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Researchers discover why viral infections are worse in Chronic Obstructive Pulmonary Disease sufferers

Nov 16 2022

Researchers from the HMRI and the University of Newcastle have identified immune killer cells that are responsible for exacerbating viral infections in people with Chronic Obstructive Pulmonary Disease (COPD).


Dr Jemma Mayall from HMRI’s Immune Health Research Program led the study which found that a type of immune cell called a Natural Killer cell was abnormally active in people with COPD.

“There are innate immune cells known as NK killer cells present in lung tissue. They behave differently to adaptive or ‘memory’ immune cells,” said Jemma.

“What we found is that these immune cells in the lungs are abnormally activated in COPD-affected lung tissue.”

These cells, when exposed to viral infections, become overactive quickly and then stop working. The immune response then becomes dysregulated and the killer cells don’t produce the necessary signalling protein (cytokine), and don’t respond appropriately to viral infections.

“This means that while the tissue resident immune cells respond to the infection, they do so too aggressively, and then they fail to produce what’s needed to fight the infection,” said Jemma.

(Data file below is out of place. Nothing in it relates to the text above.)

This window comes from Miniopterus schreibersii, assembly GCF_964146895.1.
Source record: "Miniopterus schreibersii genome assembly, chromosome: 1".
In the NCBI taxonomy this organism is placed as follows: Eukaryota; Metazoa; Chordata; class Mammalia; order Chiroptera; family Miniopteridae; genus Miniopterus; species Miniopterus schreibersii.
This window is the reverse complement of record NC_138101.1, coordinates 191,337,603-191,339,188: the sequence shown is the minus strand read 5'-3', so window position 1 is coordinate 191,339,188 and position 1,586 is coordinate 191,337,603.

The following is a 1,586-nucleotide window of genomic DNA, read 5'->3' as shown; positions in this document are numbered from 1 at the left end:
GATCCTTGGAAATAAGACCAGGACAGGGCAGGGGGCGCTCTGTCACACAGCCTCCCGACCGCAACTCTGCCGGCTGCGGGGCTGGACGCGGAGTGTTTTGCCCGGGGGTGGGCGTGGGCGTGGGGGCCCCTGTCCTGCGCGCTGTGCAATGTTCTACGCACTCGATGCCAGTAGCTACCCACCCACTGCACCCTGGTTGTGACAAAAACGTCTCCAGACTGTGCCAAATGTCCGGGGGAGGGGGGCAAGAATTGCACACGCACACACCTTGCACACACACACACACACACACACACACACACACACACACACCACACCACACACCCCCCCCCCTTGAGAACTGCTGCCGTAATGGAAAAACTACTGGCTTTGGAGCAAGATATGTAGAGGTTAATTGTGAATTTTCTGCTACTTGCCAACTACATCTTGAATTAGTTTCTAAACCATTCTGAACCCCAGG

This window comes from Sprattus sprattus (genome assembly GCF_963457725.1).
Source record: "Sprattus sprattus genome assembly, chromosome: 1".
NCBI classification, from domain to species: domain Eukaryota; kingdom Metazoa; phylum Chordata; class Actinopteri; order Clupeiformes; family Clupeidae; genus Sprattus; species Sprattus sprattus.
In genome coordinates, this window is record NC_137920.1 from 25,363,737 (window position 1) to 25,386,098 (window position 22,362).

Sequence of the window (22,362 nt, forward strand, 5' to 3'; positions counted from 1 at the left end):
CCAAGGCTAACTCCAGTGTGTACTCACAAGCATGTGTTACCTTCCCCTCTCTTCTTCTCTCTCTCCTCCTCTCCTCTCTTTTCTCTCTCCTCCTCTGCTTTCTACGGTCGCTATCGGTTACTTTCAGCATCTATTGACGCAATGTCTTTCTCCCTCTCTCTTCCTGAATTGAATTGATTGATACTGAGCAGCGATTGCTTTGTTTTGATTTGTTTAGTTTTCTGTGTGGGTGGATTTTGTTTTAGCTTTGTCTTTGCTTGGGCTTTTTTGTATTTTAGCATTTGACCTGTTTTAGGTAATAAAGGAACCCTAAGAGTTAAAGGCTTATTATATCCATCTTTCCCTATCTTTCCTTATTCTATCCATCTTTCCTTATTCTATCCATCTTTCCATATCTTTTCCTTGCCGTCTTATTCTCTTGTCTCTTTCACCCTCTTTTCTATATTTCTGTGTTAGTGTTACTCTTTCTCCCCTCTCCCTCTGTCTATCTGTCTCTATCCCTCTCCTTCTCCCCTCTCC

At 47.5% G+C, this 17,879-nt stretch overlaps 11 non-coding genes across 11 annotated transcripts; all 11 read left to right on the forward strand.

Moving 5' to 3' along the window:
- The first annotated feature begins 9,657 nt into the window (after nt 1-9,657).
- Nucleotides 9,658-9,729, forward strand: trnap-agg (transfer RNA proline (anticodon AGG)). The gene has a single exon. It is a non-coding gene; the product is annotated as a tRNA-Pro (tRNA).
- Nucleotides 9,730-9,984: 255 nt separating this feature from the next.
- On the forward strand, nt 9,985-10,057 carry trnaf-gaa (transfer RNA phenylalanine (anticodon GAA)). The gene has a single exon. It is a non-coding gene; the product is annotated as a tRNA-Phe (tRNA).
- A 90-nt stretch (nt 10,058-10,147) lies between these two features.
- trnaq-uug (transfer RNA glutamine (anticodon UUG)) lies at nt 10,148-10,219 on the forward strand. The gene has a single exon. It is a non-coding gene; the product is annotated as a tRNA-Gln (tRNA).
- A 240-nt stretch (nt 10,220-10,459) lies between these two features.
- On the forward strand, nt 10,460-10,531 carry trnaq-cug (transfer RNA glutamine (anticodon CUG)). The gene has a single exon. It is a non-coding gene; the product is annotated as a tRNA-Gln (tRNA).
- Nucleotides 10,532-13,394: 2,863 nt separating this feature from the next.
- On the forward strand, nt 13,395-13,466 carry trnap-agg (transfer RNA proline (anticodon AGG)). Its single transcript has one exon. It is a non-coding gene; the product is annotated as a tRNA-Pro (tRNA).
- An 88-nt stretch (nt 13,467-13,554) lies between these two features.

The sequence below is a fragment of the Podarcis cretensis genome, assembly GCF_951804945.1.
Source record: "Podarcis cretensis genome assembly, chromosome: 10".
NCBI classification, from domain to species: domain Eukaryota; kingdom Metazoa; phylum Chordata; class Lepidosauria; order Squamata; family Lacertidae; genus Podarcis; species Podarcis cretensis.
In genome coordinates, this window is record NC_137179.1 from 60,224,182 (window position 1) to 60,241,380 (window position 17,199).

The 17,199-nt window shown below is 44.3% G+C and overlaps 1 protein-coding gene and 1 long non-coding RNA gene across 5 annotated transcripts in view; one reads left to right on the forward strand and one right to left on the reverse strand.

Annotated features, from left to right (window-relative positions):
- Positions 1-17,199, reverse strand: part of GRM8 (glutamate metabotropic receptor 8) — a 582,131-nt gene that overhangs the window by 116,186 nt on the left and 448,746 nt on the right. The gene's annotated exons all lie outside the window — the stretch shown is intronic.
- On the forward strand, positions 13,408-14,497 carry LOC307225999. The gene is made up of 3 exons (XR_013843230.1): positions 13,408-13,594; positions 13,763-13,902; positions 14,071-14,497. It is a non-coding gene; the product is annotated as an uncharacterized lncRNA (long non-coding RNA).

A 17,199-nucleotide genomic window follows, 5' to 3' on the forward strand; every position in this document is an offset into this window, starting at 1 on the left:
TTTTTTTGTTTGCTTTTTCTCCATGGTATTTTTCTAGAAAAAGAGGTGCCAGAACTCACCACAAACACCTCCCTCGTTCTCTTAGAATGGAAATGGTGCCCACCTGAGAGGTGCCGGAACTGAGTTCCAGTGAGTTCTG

The findings, discovered in collaboration with Grace Cooper from University of Southampton, were published in The American Journal of Respiratory and Critical Care Medicine in a paper titled: ‘Anti-Viral Responses of Tissue-Resident CD49a+ Lung NK Cells Are Dysregulated in COPD’.

Associate Professor Jay Horvat from the Immune Health Research Program at HMRI says more severe viral infections and infection-induced exacerbations are a major cause of morbidity and mortality in people with COPD.

“This study used a combination of unique models of COPD and tissues from patients with COPD to highlight a new potential mechanism that underpins the increased susceptibility to respiratory viruses seen in people with COPD,” said Associate Professor Horvat.


“They [Jemma and Grace] showed that smoking and COPD is associated with abnormal changes in the function of a special type of cell known as a tissue resident natural killer cell. The changes they observed in these cells likely plays a crucial role in the inappropriate response to virus infection in smokers and people with COPD.”


This research will be used to explore therapies designed to correct the problem identified.

Read the full paper here.